Andreas Johansson does not work for, consult, own shares in or receive funding from any company or organization that would benefit from this article, and has disclosed no relevant affiliations beyond their academic appointments. Lund University provides funding as a member of The Conversation UK. The Netflix movie The Outsider has been widely criticised for a variety of reasons. The film centers on Nick Lowell (Jared Leto) - an American former prisoner of war who becomes a member of a Yakuza clan in 1950s Osaka. The Guardian dismissed the film as having "a fetishistic relationship to Japanese elements that could have only come from someone who sees them as exotic, rather than intuitively understanding their place in society". I was intrigued to see it for myself, having interviewed at least 30 members of a Yakuza family during two intense weeks in 2015 when I was researching the meaning of symbols in their tattoos. From my observations there are a number of problems with the way the Yakuza is represented in the film. A gain in the organization? Straight away, the strangest thing is that a foreigner - a gaijin - gets to become a member of a Yakuza family.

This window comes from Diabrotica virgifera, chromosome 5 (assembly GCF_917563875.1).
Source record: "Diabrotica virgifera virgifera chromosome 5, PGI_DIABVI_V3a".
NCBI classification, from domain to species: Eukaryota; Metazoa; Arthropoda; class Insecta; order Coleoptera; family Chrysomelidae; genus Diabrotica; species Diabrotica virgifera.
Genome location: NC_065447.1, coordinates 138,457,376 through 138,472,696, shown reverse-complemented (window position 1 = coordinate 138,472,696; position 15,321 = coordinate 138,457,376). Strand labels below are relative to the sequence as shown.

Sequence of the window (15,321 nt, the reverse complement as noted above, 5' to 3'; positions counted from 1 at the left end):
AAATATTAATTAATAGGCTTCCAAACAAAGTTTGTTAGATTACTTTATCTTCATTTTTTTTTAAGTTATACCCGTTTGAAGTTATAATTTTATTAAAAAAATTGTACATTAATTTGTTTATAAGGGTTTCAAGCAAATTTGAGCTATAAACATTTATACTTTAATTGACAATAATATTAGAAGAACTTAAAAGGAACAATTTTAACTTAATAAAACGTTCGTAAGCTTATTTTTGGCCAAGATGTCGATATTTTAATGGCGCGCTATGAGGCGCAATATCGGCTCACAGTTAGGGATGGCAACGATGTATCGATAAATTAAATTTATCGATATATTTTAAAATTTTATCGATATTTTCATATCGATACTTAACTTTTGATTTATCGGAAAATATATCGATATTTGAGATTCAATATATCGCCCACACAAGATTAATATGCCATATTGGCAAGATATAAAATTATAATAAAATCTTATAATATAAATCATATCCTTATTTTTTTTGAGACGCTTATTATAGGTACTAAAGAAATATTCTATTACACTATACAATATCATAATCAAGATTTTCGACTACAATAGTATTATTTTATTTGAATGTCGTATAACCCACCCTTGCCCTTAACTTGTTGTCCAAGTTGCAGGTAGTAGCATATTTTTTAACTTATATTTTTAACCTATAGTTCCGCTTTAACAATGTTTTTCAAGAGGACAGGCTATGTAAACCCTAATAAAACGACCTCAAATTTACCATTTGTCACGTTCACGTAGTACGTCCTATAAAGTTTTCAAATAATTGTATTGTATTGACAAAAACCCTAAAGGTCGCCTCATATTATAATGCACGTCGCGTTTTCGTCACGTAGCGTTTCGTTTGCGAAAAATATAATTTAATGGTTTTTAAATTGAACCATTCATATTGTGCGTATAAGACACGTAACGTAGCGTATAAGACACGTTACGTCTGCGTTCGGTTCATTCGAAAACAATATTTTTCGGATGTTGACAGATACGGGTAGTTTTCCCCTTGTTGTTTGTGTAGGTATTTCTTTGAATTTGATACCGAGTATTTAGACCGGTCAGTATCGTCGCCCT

39;d be initiated by the main boss of the organisation.
Not only that, but Lowell quickly rises to become a member with key responsibilities - at one point he becomes the main boss's bodyguard. This is pretty unlikely - certainly at the speed with which our hero achieves this distinction in the film. Yakuza organizations tend to have a clear structure with several bosses on many different levels. In this case Lowell performs his initiation rite (sakazuki) with the main boss of the family. In reality it might take years for a new member to get such a privilege - a new member might even work under several bosses before he gets to perform the initiation rite. And even then it's unlikely he'd be initiated by the main boss of the organisation. It is a typical gangster movie, but the context does not feel unique to Japan. It seems that Yakuza symbols are used to enhance the feeling that the main character is simply entering another world.